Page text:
|CRDAMC Homepage | CRDAMC Library Phone #: (254) 288-8366 | CRDAMC Library Fax #: (254) 288-8368|
Click here to view an animated version of this procedure.
Cataract removal is a procedure to remove a cataract. A cataract is a clouding of the eye's lens.
Reasons for Procedure TOP
The lens of the eye is responsible for focusing images onto the back of the eye. It is normally transparent. With cataracts, the lens begins to cloud over time. This will gradually cause a loss in vision.
Cataract removal is done when the cataract causes problems with vision. The surgery improves vision.
Possible Complications TOP
Problems from the procedure are rare, but all procedures have some risk. Your doctor will review potential problems, like:
Some factors that may increase the risk of complications include:
What to Expect TOP
Prior to Procedure
The following may be done prior to the procedure:
Local anesthesia will be used. It will make the area numb.
Description of the Procedure TOP
There are 2 main types of cataract removal.
Most cataract removal surgeries are done using this technique. An ultrasound probe will break the cloudy lens into tiny fragments. A tiny incision will be made into the eye. The fragments will then be vacuumed out through the incision. A lens implant will be inserted to replace the affected lens. Stitches are often not needed. You may notice an improvement in your vision soon after surgery.
An incision will be made in the eye. The cataract will be removed in one piece through the incision, along with the anterior capsule of the lens. The lens implant will be inserted to replace the affected lens. Because the incision will be larger, you will need stitches. The recovery will take longer with this technique.
After either procedure, a shield may be used over the eye while it heals.
How Long Will It Take? TOP
The process takes less than 1 hour.
Will It Hurt? TOP
Most people report no significant pain during the procedure. Pulling or pressure sensations during the procedure are normal.
Post-procedure Care TOP
At the Care Center
The staff at the care center will provide eye drops. Another eye exam may be done.
It is not uncommon to have worse vision at first. Noticeable improvements in your vision will occur quickly, but every eye heals differently. One eye may heal more quickly or slowly than the other. Since each lens is individually fitted for each person, weaker glasses or contacts may be necessary.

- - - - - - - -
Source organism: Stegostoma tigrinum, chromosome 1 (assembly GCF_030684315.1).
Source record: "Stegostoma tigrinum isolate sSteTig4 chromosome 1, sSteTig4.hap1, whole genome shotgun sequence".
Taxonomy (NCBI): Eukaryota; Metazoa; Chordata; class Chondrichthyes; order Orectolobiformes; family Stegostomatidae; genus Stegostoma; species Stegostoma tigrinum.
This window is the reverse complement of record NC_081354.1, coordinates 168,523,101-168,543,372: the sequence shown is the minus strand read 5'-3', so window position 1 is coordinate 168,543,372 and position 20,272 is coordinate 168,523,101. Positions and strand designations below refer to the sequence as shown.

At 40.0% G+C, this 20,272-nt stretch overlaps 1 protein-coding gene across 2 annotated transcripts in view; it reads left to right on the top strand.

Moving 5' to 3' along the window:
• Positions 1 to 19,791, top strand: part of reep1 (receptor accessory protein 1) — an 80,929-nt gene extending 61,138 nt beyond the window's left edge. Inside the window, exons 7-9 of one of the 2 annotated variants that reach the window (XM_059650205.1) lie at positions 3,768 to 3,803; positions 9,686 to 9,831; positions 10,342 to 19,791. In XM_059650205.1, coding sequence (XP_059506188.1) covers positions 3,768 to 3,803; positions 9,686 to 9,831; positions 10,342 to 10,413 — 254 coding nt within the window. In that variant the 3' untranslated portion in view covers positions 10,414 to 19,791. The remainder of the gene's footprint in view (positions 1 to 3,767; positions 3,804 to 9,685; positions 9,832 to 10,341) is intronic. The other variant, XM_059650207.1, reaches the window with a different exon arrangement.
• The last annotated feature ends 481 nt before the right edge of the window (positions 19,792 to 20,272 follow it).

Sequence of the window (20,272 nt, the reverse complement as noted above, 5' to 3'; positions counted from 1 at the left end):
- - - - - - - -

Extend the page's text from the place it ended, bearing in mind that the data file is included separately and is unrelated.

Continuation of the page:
Recovery at home may include:
Call Your Doctor TOP
It is important to monitor your recovery. Alert your doctor to any problems. If any of the following occur, call your doctor:
If you think you have an emergency, call for medical help right away.
American Optometric Association
Eye Smart—American Academy of Ophthalmology
Canadian Ophthalmological Society
Cataract surgery. American Academy of Ophthalmology Eye Smart website. Available at:
...(Click grey area to select URL)
Updated December 11, 2017. Accessed December 14, 2017.
Cataract. EBSCO DynaMed Plus website. Available at: http://www.dynamed.com/topics/dmp~AN~T116240/Cataracts-in-adults. Updated August 31, 2016. Accessed December 14, 2017.
10/1/2013 DynaMed Plus Systematic Literature Surveillance http://www.dynamed.com/topics/dmp~AN~T116240/Cataracts-in-adults: Gower EW, Lindsley K, et al. Perioperative antibiotics for prevention of acute endophthalmitis after cataract surgery. Cochrane Database Syst Rev. 2013;7:CD006364.
Last reviewed December 2017 by EBSCO Medical Review Board Michael Woods, MD, FAAP
Last Updated: 12/20/2014
EBSCO Information Services is fully accredited by URAC. URAC is an independent, nonprofit health care accrediting organization dedicated to promoting health care quality through accreditation, certification and commendation.
This content is reviewed regularly and is updated when new and relevant evidence is made available. This information is neither intended nor implied to be a substitute for professional medical advice. Always seek the advice of your physician or other qualified health provider prior to starting any new treatment or with questions regarding a medical condition.
To send comments or feedback to our Editorial Team regarding the content please email us at email@example.com. Our Health Library Support team will respond to your email request within 2 business days.